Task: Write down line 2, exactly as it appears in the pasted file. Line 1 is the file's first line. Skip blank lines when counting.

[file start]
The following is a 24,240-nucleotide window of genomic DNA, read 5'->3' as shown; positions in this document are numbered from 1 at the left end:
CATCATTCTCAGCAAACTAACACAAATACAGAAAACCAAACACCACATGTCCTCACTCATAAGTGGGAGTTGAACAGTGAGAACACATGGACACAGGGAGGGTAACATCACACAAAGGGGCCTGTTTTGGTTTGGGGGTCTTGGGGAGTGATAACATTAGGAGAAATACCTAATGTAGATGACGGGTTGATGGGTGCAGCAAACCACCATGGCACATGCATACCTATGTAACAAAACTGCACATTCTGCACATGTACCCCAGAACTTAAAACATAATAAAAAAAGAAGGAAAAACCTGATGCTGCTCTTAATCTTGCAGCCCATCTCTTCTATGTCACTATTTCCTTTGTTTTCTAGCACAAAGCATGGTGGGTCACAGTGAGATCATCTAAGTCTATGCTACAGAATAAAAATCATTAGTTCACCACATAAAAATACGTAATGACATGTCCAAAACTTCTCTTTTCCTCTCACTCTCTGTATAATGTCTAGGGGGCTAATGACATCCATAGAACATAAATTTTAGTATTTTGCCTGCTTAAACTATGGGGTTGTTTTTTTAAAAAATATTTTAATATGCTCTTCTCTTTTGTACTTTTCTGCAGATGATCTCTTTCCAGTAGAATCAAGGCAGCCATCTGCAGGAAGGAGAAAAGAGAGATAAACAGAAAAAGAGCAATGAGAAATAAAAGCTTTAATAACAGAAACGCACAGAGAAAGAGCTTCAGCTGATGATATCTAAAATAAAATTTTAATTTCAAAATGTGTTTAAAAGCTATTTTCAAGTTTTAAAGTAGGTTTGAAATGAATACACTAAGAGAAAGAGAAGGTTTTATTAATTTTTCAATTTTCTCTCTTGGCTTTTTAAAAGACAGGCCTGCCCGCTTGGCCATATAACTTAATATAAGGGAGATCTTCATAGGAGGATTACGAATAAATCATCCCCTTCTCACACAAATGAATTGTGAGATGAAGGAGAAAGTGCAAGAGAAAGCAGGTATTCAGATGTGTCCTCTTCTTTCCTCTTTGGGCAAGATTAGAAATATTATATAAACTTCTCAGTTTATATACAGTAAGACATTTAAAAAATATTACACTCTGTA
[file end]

CATCATTCTCAGCAAACTAACACAAATACAGAAAACCAAACACCACATGTCCTCACTCATAAGTGGGAGTTGAACAGTGAGAACACATGGACACAGGGAGGGTAACATCACACAAAGGGGCCTGTTTTGGTTTGGGGGTCTTGGGGAGTGATAACATTAGGAGAAATACCTAATGTAGATGACGGGTTGATGGGTGCAGCAAACCACCATGGCACATGCATACCTATGTAACAAAACTGCACATTCTGCACATGTACCCCAGAACTTAAAACATAATAAAAAAAGAAGGAAAAACCTGATGCTGCTCTTAATCTTGCAGCCCATCTCTTCTATGTCACTATTTCCTTTGTTTTCTAGCACAAAGCATGGTGGGTCACAGTGAGATCATCTAAGTCTATGCTACAGAATAAAAATCATTAGTTCACCACATAAAAATACGTAATGACATGTCCAAAACTTCTCTTTTCCTCTCACTCTCTGTATAATGTCTAGGGGGCTAATGACATCCATAGAACATAAATTTTAGTATTTTGCCTGCTTAAACTATGGGGTTGTTTTTTTAAAAAATATTTTAATATGCTCTTCTCTTTTGTACTTTTCTGCAGATGATCTCTTTCCAGTAGAATCAAGGCAGCCATCTGCAGGAAGGAGAAAAGAGAGATAAACAGAAAAAGAGCAATGAGAAATAAAAGCTTTAATAACAGAAACGCACAGAGAAAGAGCTTCAGCTGATGATATCTAAAATAAAATTTTAATTTCAAAATGTGTTTAAAAGCTATTTTCAAGTTTTAAAGTAGGTTTGAAATGAATACACTAAGAGAAAGAGAAGGTTTTATTAATTTTTCAATTTTCTCTCTTGGCTTTTTAAAAGACAGGCCTGCCCGCTTGGCCATATAACTTAATATAAGGGAGATCTTCATAGGAGGATTACGAATAAATCATCCCCTTCTCACACAAATGAATTGTGAGATGAAGGAGAAAGTGCAAGAGAAAGCAGGTATTCAGATGTGTCCTCTTCTTTCCTCTTTGGGCAAGATTAGAAATATTATATAAACTTCTCAGTTTATATACAGTAAGACATTTAAAAAATATTACACTCTGTA